The Medium is the Massage: An Inventory of Effects is a book co-created by media analyst Marshall McLuhan and graphic designer Quentin Fiore, and coordinated by Jerome Agel. Wikipedia

Small Is Beautiful - Wikipedia, the free encyclopedia

Small Is Beautiful: A Study of Economics As If People Mattered is a collection of essays by British economist E. F. Schumacher. The phrase "Small Is Beautiful" came from a phrase by his teacher Leopold Kohr. Wikipedia

The Tao of Physics - Wikipedia, the free encyclopedia
The Tao of Physics: An Exploration of the Parallels Between Modern Physics and Eastern Mysticism is a 1975 book by physicist Fritjof Capra. It was a bestseller in the United States, and has been published in 43 editions in 23 languages. Wikipedia

A Brief History of Time - Wikipedia, the free encyclopedia

A Brief History of Time: From the Big Bang to Black Holes is a 1988 popular-science book by British physicist Stephen Hawking. It became a bestseller and sold more than 10 million copies in 20 years.Wikipedia

The End of History and the Last Man (1992) - Wikipedia

The End of History and the Last Man is a 1992 book by Francis Fukuyama, expanding on his 1989 essay "The End of History?", published in the international affairs journal The National Interest. Wikipedia
Clash of Civilizations - Wikipedia, the free encyclopedia
The Clash of Civilizations is a theory that people's cultural and religious identities will be the primary source of conflict in the post-Cold War world. Wikipedia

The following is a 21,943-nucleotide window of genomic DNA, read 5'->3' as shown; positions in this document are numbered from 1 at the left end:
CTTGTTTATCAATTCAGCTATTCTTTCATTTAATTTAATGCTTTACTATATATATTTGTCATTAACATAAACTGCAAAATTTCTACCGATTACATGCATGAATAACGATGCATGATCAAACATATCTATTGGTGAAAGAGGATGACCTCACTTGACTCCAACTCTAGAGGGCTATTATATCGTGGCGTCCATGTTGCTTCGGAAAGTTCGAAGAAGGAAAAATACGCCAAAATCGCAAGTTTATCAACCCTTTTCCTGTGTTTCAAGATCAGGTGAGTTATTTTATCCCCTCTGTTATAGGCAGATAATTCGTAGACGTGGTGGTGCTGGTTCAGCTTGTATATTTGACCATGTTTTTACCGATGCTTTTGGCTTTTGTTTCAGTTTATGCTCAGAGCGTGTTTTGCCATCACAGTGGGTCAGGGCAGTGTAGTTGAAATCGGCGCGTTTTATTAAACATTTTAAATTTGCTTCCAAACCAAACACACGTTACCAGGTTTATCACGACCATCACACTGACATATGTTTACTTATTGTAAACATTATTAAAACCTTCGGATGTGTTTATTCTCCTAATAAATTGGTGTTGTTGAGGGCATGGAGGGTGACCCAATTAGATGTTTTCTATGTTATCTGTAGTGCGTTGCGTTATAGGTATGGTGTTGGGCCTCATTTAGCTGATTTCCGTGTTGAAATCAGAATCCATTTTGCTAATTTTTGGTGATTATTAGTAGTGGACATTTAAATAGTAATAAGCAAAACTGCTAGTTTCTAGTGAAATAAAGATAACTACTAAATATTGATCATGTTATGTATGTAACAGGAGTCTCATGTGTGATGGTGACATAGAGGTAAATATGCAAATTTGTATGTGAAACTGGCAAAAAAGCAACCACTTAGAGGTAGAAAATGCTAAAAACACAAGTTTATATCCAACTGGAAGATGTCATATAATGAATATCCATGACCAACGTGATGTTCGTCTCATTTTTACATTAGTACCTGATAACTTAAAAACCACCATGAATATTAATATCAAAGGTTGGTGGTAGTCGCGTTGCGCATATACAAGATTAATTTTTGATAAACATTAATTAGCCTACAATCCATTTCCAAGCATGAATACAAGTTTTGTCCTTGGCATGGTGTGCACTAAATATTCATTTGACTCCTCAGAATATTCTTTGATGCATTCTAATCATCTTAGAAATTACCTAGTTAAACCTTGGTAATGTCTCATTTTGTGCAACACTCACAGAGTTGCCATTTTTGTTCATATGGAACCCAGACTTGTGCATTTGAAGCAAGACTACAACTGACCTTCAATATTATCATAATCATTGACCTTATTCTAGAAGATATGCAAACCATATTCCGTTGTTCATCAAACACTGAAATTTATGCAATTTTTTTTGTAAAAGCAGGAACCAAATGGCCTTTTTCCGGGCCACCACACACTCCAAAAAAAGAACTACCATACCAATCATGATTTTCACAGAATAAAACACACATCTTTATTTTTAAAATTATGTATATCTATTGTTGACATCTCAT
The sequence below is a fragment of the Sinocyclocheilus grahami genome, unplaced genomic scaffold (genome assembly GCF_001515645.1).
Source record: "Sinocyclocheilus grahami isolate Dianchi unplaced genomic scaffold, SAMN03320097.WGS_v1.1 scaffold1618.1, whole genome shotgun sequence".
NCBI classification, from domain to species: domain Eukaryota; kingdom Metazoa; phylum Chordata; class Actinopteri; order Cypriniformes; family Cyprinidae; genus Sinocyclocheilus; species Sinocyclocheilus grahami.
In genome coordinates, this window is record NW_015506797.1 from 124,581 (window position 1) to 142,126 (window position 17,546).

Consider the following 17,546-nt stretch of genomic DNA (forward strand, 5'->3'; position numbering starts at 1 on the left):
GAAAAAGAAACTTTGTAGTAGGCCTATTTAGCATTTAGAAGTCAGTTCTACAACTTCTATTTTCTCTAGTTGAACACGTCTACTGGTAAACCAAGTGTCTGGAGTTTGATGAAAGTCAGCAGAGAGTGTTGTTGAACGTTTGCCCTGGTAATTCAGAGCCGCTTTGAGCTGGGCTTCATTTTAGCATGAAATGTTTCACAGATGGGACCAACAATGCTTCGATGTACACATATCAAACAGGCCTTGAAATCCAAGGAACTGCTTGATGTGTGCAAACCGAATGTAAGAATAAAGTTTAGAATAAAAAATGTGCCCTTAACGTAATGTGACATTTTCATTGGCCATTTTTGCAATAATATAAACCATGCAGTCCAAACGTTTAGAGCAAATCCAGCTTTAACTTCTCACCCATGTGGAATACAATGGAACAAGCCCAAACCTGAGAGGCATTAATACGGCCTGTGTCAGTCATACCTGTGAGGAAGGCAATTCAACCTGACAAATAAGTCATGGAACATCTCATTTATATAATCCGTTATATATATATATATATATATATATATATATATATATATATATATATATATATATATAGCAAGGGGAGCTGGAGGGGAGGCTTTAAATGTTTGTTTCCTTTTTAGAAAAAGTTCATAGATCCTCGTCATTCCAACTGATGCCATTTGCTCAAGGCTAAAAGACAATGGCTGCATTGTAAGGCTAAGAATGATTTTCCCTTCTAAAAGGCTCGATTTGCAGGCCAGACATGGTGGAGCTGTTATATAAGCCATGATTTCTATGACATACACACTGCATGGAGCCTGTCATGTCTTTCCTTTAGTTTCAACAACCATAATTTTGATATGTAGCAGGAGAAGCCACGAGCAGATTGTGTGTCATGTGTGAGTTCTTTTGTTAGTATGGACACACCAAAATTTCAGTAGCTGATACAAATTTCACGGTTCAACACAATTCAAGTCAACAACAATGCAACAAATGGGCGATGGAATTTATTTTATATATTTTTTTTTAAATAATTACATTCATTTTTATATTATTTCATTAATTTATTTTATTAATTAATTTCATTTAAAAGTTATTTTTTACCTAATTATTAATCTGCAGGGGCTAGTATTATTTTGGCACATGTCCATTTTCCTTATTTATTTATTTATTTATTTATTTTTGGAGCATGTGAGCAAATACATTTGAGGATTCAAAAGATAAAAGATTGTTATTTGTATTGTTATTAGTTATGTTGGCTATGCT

Saturday, October 17, 2015

Robert Bellah, Roy Bhaskar and Abner Shimony

Robert Neelly Bellah - Wikipedia, the free encyclopedia
Robert Neelly Bellah (February 23, 1927 – July 30, 2013) was an American sociologist, and the Elliott Professor of Sociology, as well as Professor Emeritus at ...
Education - ‎Career - ‎Personal - ‎Works

The home page for Robert N. Bellah
The Institute's work is guided by a disciplined understanding of the interrelationship between the inner life and resources of American religious institutions and ...

A brief biography of Robert N. Bellah - Robert Bellah
A brief biography of Robert N. Bellah. Robert N. Bellah (February 23, 1927 - July 30, 2013) was Elliott Professor of Sociology Emeritus at the University of ...

Religion in Human Evolution by Robert N. Bellah - Robert Bellah
Religion in Human Evolution: From the Paleolithic to the Axial Age. By Robert N. Bellah. September 2011. Cambridge, MA: Harvard University Press.